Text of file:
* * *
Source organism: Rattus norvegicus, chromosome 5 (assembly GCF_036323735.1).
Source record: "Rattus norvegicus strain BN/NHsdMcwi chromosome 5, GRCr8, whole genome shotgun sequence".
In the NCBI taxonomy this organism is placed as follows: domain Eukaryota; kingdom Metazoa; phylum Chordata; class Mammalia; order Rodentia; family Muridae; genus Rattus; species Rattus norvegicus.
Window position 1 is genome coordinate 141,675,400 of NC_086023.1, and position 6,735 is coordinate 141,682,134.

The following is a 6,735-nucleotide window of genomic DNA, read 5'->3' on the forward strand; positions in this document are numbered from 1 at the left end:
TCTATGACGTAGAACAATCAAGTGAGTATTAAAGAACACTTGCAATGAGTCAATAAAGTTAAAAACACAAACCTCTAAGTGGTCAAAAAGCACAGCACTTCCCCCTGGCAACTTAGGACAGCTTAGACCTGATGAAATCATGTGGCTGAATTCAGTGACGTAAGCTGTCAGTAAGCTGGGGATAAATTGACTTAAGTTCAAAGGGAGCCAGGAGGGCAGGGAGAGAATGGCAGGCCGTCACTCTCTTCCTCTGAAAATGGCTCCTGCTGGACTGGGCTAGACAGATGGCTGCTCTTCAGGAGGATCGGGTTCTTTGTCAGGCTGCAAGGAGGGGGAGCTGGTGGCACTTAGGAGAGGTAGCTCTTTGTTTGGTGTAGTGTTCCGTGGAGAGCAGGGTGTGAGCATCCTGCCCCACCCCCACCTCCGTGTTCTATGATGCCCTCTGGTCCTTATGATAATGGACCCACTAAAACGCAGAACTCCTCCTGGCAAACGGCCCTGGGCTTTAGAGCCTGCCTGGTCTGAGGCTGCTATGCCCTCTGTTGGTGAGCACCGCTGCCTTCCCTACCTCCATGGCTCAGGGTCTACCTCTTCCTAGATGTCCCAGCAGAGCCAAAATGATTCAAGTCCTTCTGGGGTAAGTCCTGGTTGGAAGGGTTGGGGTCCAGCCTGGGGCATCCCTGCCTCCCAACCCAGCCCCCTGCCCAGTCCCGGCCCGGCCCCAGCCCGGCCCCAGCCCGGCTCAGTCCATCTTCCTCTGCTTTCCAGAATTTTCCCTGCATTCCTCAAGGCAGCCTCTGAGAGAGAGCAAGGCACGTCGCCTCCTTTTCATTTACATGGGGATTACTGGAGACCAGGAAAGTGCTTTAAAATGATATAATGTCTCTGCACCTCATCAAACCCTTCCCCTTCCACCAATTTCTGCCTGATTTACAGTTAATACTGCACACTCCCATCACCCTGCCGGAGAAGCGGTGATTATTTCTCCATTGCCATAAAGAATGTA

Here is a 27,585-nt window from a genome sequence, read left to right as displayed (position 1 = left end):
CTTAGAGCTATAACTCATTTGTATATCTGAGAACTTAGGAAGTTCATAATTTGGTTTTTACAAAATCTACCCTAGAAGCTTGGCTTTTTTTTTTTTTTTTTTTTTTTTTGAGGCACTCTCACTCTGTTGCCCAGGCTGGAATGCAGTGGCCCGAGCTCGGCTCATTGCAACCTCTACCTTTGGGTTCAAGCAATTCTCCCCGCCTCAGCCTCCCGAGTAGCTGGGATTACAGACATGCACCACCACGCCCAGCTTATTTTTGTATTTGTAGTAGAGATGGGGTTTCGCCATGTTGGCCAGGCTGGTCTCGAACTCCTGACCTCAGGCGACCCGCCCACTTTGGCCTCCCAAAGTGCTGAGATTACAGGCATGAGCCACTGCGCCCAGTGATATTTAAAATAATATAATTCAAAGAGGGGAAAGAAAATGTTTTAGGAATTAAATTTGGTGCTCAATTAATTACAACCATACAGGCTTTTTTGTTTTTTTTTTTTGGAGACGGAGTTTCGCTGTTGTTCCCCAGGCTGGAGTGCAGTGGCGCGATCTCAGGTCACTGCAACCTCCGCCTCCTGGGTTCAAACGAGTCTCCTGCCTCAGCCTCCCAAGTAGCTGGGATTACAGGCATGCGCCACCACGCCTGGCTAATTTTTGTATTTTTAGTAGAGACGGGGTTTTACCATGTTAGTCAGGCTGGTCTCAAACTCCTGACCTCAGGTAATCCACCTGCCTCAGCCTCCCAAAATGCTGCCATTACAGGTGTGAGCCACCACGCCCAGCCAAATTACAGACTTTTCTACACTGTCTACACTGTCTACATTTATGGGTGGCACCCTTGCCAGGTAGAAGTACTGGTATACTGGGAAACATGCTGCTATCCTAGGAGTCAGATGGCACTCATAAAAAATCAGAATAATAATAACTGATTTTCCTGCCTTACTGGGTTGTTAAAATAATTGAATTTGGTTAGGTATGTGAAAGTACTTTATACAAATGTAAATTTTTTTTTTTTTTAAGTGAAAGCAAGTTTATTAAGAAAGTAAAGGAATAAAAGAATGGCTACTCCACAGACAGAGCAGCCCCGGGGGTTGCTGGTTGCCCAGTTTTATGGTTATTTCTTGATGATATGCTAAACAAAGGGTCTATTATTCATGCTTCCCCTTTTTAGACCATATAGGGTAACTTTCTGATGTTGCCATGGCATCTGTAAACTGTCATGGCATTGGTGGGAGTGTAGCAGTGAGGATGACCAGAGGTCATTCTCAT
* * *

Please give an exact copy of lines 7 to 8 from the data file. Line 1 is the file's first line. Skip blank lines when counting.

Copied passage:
Here is a 27,585-nt window from a genome sequence, read left to right as displayed (position 1 = left end):
CTTAGAGCTATAACTCATTTGTATATCTGAGAACTTAGGAAGTTCATAATTTGGTTTTTACAAAATCTACCCTAGAAGCTTGGCTTTTTTTTTTTTTTTTTTTTTTTTTGAGGCACTCTCACTCTGTTGCCCAGGCTGGAATGCAGTGGCCCGAGCTCGGCTCATTGCAACCTCTACCTTTGGGTTCAAGCAATTCTCCCCGCCTCAGCCTCCCGAGTAGCTGGGATTACAGACATGCACCACCACGCCCAGCTTATTTTTGTATTTGTAGTAGAGATGGGGTTTCGCCATGTTGGCCAGGCTGGTCTCGAACTCCTGACCTCAGGCGACCCGCCCACTTTGGCCTCCCAAAGTGCTGAGATTACAGGCATGAGCCACTGCGCCCAGTGATATTTAAAATAATATAATTCAAAGAGGGGAAAGAAAATGTTTTAGGAATTAAATTTGGTGCTCAATTAATTACAACCATACAGGCTTTTTTGTTTTTTTTTTTTGGAGACGGAGTTTCGCTGTTGTTCCCCAGGCTGGAGTGCAGTGGCGCGATCTCAGGTCACTGCAACCTCCGCCTCCTGGGTTCAAACGAGTCTCCTGCCTCAGCCTCCCAAGTAGCTGGGATTACAGGCATGCGCCACCACGCCTGGCTAATTTTTGTATTTTTAGTAGAGACGGGGTTTTACCATGTTAGTCAGGCTGGTCTCAAACTCCTGACCTCAGGTAATCCACCTGCCTCAGCCTCCCAAAATGCTGCCATTACAGGTGTGAGCCACCACGCCCAGCCAAATTACAGACTTTTCTACACTGTCTACACTGTCTACATTTATGGGTGGCACCCTTGCCAGGTAGAAGTACTGGTATACTGGGAAACATGCTGCTATCCTAGGAGTCAGATGGCACTCATAAAAAATCAGAATAATAATAACTGATTTTCCTGCCTTACTGGGTTGTTAAAATAATTGAATTTGGTTAGGTATGTGAAAGTACTTTATACAAATGTAAATTTTTTTTTTTTTTAAGTGAAAGCAAGTTTATTAAGAAAGTAAAGGAATAAAAGAATGGCTACTCCACAGACAGAGCAGCCCCGGGGGTTGCTGGTTGCCCAGTTTTATGGTTATTTCTTGATGATATGCTAAACAAAGGGTCTATTATTCATGCTTCCCCTTTTTAGACCATATAGGGTAACTTTCTGATGTTGCCATGGCATCTGTAAACTGTCATGGCATTGGTGGGAGTGTAGCAGTGAGGATGACCAGAGGTCATTCTCAT